Feeling quite smug about all this early success at salvaging this failed batch, I decide to do the same with the champa batch, only now I’m feeling extra experimental and dig out the crock pot.

Internet has a lot of suggestions. I like Internet. You can consult Internet about anything. You can find YouTube videos by people who have very generously posted instructions and their experiences in making and doing things. That’s how I found the recipe that I followed to make this failed batch of soap. I watched a video made by a soap maker named Marsha.

I honestly don’t think it was the fault of the recipe or the person who posted the video that the soap failed. It was clearly my own fault. (See above comments about skipping steps and ignoring instructions… in elementary school that was a consistent comment on my report card, “fails to follow directions properly” – plus ça change, plus c’est la même chose. If you don’t know what that means, ask Internet. It will give you the answer.)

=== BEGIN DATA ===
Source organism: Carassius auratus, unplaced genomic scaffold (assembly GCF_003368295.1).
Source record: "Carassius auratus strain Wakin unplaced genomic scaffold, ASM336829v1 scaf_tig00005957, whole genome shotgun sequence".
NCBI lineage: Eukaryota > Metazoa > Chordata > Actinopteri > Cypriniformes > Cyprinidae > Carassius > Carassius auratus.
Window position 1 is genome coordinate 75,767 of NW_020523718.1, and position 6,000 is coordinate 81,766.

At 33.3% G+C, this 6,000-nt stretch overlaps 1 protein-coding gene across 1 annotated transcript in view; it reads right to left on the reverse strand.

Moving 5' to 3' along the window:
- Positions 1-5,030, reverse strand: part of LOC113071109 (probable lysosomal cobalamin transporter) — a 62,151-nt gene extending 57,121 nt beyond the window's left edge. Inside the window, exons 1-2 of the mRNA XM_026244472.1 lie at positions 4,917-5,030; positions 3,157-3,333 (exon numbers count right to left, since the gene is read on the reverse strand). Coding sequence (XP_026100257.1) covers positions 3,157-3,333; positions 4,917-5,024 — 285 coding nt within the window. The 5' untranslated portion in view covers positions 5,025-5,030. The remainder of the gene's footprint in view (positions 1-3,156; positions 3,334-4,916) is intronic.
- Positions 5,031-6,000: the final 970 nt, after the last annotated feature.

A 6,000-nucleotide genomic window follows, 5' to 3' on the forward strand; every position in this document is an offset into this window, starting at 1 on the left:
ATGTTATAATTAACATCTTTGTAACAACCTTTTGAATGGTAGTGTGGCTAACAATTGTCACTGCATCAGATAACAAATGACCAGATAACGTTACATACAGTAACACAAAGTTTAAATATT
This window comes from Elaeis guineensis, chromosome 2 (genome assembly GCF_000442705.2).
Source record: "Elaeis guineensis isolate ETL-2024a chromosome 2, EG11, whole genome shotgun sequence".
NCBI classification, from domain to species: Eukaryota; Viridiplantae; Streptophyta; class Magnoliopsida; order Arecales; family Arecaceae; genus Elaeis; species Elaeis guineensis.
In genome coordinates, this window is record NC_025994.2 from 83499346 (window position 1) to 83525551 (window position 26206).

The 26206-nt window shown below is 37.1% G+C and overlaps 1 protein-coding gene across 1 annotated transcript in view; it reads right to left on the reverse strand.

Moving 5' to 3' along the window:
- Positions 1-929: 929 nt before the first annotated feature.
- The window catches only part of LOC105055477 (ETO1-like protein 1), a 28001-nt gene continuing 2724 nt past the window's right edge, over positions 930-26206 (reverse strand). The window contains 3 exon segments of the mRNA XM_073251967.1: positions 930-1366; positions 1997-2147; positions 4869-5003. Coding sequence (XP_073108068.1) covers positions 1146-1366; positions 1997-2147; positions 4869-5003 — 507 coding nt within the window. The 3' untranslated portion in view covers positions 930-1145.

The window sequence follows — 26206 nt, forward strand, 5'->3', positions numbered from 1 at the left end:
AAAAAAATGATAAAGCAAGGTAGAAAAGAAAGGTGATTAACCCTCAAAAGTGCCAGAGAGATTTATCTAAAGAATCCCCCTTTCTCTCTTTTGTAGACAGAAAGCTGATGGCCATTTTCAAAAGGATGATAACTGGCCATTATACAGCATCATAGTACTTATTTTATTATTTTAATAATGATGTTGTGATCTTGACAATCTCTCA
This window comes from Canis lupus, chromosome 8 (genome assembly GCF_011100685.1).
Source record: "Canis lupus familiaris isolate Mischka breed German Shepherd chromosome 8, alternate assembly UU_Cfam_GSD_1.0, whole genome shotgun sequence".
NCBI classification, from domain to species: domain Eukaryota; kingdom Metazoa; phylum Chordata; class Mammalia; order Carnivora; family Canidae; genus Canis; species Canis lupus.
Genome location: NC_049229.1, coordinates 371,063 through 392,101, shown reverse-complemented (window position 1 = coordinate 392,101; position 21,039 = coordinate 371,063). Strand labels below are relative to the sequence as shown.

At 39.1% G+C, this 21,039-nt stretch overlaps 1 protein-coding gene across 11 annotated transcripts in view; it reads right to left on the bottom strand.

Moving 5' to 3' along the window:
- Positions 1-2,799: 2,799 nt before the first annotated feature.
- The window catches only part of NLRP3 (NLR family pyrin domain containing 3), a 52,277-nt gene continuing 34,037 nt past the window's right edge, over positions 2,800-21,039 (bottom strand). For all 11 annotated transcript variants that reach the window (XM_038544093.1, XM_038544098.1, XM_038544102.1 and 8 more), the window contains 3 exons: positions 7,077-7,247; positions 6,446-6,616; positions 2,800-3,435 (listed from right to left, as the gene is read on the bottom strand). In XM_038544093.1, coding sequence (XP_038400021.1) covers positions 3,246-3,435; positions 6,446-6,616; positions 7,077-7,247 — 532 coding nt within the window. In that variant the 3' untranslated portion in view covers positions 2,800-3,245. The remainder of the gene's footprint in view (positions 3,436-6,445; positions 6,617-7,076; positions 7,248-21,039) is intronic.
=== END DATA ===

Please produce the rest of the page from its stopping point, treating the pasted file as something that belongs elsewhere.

The video is excellent. Very clear. I copied the recipe and bought the ingredients I didn’t have. What intrigued me with Marsha’s technique was that she did it differently from the usual way of making soap. She skipped a few steps and I liked that…

But it made sense! And it was probably the way our great-grandmothers and grandmothers (depending on your age) would have made soap back in the day before precision scales and thermometers, etc. Then again, back in the day people might have had a few layers of epidermis missing too.